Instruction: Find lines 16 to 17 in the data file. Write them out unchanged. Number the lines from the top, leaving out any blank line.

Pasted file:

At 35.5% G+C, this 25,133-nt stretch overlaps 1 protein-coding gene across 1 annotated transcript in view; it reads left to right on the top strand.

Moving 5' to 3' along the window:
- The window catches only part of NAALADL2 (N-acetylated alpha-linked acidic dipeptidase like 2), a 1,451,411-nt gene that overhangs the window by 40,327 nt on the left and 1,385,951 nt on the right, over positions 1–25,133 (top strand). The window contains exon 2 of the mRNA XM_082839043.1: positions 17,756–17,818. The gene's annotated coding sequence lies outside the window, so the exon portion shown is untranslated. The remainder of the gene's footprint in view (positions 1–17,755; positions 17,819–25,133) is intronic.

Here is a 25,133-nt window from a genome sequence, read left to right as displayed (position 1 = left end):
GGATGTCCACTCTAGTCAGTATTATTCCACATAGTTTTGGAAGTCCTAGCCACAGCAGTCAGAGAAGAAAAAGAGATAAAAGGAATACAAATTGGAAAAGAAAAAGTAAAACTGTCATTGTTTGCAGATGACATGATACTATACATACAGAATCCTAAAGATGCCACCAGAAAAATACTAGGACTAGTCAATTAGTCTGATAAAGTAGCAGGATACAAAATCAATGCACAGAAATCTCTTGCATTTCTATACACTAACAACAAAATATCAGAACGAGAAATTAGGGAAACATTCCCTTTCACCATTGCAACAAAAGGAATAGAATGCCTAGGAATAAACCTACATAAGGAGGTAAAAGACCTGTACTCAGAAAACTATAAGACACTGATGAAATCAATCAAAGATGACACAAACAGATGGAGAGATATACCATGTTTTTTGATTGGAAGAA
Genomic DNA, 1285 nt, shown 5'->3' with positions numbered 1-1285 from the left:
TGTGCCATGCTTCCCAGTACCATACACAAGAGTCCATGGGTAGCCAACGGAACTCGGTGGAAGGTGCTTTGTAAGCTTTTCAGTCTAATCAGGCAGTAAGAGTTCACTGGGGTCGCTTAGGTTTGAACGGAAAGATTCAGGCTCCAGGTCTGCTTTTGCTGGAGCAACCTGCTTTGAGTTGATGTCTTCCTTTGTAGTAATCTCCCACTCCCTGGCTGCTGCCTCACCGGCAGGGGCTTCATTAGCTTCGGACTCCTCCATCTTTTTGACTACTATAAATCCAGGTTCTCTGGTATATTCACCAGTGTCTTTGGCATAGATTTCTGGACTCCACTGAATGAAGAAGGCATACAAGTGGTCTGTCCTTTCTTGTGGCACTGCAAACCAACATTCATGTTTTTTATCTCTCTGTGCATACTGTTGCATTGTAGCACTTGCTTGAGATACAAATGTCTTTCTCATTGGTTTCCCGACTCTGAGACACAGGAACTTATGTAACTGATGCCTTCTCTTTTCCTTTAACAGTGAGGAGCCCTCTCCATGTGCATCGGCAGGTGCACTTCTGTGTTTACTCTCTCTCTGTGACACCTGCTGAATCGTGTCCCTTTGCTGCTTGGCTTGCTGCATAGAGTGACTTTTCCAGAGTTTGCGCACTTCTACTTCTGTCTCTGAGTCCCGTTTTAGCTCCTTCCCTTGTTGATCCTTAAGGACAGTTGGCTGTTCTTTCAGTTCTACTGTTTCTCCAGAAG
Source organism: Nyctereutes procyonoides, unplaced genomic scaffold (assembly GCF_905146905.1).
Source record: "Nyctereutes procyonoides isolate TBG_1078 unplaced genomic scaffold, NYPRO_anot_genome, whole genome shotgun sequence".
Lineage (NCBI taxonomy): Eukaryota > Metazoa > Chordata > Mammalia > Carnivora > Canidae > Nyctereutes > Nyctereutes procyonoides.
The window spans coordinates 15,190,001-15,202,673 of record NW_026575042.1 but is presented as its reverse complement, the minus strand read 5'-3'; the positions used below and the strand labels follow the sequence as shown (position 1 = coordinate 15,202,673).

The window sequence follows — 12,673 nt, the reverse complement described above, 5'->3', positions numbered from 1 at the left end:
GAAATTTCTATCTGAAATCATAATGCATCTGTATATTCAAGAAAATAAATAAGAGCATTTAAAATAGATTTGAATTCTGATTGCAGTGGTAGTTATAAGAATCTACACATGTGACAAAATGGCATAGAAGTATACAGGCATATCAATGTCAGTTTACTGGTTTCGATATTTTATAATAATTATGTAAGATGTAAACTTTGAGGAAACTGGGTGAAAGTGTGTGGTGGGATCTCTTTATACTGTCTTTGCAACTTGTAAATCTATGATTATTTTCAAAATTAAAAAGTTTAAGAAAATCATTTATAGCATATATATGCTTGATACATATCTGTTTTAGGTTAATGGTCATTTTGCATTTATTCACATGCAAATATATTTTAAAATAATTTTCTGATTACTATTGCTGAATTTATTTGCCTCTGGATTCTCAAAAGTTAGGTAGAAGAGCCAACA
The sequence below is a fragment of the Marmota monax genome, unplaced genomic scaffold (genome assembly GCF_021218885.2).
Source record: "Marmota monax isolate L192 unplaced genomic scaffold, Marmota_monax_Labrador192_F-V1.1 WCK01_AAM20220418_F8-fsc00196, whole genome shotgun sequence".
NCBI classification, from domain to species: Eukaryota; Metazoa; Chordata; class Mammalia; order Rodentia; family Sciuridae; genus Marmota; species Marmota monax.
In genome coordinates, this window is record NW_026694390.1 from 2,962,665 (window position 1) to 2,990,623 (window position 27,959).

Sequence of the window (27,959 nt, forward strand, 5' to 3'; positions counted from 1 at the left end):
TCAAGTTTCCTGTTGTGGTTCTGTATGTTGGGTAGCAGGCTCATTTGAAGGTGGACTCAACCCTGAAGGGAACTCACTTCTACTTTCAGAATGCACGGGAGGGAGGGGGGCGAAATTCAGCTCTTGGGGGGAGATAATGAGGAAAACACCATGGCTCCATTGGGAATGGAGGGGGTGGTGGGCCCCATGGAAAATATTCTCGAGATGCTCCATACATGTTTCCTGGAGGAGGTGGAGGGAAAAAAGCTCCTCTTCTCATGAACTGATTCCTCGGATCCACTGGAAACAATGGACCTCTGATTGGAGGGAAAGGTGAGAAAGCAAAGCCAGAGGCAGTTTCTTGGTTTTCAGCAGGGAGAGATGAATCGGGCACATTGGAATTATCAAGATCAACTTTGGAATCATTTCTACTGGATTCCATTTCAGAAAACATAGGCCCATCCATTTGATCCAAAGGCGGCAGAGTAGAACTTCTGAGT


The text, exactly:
NCBI classification, from domain to species: Eukaryota; Metazoa; Chordata; class Mammalia; order Rodentia; family Sciuridae; genus Marmota; species Marmota monax.
In genome coordinates, this window is record NW_026694390.1 from 2,962,665 (window position 1) to 2,990,623 (window position 27,959).